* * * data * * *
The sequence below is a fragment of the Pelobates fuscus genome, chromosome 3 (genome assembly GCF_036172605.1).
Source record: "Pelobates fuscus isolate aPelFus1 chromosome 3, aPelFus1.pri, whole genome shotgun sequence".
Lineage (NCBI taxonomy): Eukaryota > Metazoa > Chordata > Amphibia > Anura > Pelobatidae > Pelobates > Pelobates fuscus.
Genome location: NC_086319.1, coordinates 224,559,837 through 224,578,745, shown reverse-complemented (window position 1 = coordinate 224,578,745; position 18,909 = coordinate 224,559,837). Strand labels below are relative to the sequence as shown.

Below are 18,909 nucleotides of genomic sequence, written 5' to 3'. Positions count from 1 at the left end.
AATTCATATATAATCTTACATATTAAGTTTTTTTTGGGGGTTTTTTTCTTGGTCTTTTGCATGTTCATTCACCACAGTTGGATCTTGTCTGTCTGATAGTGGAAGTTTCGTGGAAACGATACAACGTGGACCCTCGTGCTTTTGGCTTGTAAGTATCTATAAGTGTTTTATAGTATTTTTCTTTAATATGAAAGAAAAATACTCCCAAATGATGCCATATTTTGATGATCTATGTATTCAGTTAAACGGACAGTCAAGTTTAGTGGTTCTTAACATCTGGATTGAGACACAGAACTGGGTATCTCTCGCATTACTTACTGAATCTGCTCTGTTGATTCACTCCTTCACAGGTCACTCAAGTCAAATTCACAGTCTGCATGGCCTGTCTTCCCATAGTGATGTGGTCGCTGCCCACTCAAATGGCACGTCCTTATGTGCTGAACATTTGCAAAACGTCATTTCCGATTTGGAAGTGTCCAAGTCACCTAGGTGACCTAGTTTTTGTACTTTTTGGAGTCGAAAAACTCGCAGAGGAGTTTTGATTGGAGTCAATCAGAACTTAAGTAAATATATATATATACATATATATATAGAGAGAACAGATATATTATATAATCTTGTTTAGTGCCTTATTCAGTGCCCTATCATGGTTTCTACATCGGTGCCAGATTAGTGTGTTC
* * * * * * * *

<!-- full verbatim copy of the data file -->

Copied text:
The sequence below is a fragment of the Pelobates fuscus genome, chromosome 3 (genome assembly GCF_036172605.1).
Source record: "Pelobates fuscus isolate aPelFus1 chromosome 3, aPelFus1.pri, whole genome shotgun sequence".
Lineage (NCBI taxonomy): Eukaryota > Metazoa > Chordata > Amphibia > Anura > Pelobatidae > Pelobates > Pelobates fuscus.
Genome location: NC_086319.1, coordinates 224,559,837 through 224,578,745, shown reverse-complemented (window position 1 = coordinate 224,578,745; position 18,909 = coordinate 224,559,837). Strand labels below are relative to the sequence as shown.

Below are 18,909 nucleotides of genomic sequence, written 5' to 3'. Positions count from 1 at the left end.
AATTCATATATAATCTTACATATTAAGTTTTTTTTGGGGGTTTTTTTCTTGGTCTTTTGCATGTTCATTCACCACAGTTGGATCTTGTCTGTCTGATAGTGGAAGTTTCGTGGAAACGATACAACGTGGACCCTCGTGCTTTTGGCTTGTAAGTATCTATAAGTGTTTTATAGTATTTTTCTTTAATATGAAAGAAAAATACTCCCAAATGATGCCATATTTTGATGATCTATGTATTCAGTTAAACGGACAGTCAAGTTTAGTGGTTCTTAACATCTGGATTGAGACACAGAACTGGGTATCTCTCGCATTACTTACTGAATCTGCTCTGTTGATTCACTCCTTCACAGGTCACTCAAGTCAAATTCACAGTCTGCATGGCCTGTCTTCCCATAGTGATGTGGTCGCTGCCCACTCAAATGGCACGTCCTTATGTGCTGAACATTTGCAAAACGTCATTTCCGATTTGGAAGTGTCCAAGTCACCTAGGTGACCTAGTTTTTGTACTTTTTGGAGTCGAAAAACTCGCAGAGGAGTTTTGATTGGAGTCAATCAGAACTTAAGTAAATATATATATATACATATATATATAGAGAGAACAGATATATTATATAATCTTGTTTAGTGCCTTATTCAGTGCCCTATCATGGTTTCTACATCGGTGCCAGATTAGTGTGTTC